The Tethered Mage is an excellent fantasy debut, if a little YA for my tastes. It benefits tremendously from a rich, Venetian-inspired setting, a well-crafted plot, and two strong leads.
Heiress Amalia is pulled into empire politics when chance (and a little bravery) leads to Amalia becoming tied to Zaira, the human equivalent of a weapon of mass destruction. What follows is more of a political thriller than you might expect.
Amalia is the only child of La Contessa, doyenne of one of the most powerful families in the Raverran Empire. The family’s permanent seat on the empire’s ruling council will eventually pass to Amalia. Who would love nothing more than to spend the rest of her life in the study of magic (theory, not practice). That is about to change.
Amalia is returning from a search for a rare book when she happens on a young woman being accosted in the street. That young woman, Zaira, is a [fire-mage] and can take care of herself. It is everyone else that has to worry. The entire city is in danger unless she is “jessed,” the magical means by which the Raverran Empire controls magic users. Amalia risks her life to place the jess, and when it is damaged, she is going to be a part of the “Falcons” whether she likes it or not.
That creates a political complication. Nobles are not allowed to serve as Falcons. And it would be unheard of for the heir of a great house to serve directly under the doge. The political complications that creates, and the increased role for Amalia in those politics, drives much of the plot.
Raverra, the seat of the Raverran Empire and Amalia’s home, bears a distinct resemblance to early modern Venice, with everything from canals to a doge. (There is a phenomenal book about Venice at the height of its powers by Roger Crowley called City of Fortune, by the way.)
If the “jesses” used to control magic users sounds suspiciously like the a’dam used to control damane in The Wheel of Time, I suspect that is intentional. The fire Zaire wields is called “balefire” and there is a reference to magic users “channeling.” It might be more of a hat tip than a real influence, though, because the terms are only rarely used after the beginning of the book, and the jesses play a smaller role than you might think. This is not a slave rebellion story (or at least it isn’t yet).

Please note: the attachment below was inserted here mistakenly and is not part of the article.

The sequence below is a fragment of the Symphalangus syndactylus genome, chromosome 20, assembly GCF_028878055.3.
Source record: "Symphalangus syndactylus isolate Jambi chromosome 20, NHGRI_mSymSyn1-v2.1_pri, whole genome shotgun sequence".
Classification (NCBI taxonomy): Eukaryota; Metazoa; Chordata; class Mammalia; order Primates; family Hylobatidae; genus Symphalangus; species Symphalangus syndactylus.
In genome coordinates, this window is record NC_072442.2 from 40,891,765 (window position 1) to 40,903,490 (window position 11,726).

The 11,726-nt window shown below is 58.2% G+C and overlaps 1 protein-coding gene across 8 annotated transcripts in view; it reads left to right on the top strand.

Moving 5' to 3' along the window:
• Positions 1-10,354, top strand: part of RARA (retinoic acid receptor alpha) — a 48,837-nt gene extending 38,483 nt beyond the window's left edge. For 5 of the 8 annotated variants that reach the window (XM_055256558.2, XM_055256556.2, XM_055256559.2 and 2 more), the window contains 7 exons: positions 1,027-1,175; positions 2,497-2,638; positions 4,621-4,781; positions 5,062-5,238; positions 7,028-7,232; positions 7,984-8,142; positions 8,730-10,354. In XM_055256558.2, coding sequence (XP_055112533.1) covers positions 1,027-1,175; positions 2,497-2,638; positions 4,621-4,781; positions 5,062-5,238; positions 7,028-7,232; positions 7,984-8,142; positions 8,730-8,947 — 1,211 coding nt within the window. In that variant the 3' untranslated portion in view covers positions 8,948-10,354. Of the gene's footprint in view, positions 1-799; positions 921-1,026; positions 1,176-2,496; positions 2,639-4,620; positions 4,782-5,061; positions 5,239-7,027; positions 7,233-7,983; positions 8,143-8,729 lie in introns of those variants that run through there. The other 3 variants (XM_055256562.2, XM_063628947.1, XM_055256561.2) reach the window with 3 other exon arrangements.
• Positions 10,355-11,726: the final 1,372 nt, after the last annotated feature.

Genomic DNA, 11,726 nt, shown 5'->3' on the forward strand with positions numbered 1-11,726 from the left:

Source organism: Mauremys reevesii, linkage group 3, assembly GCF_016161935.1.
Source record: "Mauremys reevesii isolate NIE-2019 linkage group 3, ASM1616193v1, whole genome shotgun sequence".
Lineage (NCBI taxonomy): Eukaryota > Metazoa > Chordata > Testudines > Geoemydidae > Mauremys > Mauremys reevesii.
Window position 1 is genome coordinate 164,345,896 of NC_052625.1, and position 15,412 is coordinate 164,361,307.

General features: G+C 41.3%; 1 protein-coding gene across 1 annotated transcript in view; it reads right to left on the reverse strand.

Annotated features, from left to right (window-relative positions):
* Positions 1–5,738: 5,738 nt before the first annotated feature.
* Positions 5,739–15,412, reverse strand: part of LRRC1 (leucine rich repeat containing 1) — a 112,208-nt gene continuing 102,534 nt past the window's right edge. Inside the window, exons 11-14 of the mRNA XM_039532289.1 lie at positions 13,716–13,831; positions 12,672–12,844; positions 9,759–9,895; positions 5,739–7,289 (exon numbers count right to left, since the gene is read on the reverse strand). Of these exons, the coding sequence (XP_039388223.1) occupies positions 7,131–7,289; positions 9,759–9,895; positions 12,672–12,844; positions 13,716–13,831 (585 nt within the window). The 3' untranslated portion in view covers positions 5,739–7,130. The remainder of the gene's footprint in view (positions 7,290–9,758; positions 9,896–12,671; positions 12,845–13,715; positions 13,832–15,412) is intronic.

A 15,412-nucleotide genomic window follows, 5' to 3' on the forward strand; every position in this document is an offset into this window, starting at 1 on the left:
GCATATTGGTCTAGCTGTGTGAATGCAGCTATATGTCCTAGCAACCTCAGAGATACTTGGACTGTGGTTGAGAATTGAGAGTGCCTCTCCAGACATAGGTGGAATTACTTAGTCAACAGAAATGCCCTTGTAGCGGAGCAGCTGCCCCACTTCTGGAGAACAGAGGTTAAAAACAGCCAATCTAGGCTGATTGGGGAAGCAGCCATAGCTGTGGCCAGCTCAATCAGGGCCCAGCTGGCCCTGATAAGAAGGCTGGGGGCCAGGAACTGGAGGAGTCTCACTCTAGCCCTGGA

There is a lot to like here. I loved both Amalia and Zaira. Zaira doesn’t get as much attention, but she tends to steal the show. Amalia’s relationship with her mother provides conflict without being hostile, which is welcome. Caruso has a knack for writing minor characters that pop. Count Ruven is suitably chilling.
But the best thing about The Tethered Mage is how carefully Caruso constructs the plot. Zaira is the Checkov’s Gun, just waiting there on the mantle to be set off (and maybe destroy a city in the process). That provides a lot of the tension. There are very real stakes not just because Amalia doesn’t want to be responsible for the deaths of a city full of people but because someone may be working behind the scenes to manipulate the Empire into taking that step.
Amalia and Zaira occasionally pick up the Idiot Ball to advance the plot—a particular problem with YA speculative fiction, in my experience—but Caruso is really good at snappy, unexpected, and satisfying resolutions, even if the setup is a little clichéd.
4 of 5 Stars.
Disclosure: A blogger friend passed along an advance review copy of The Tethered Mage.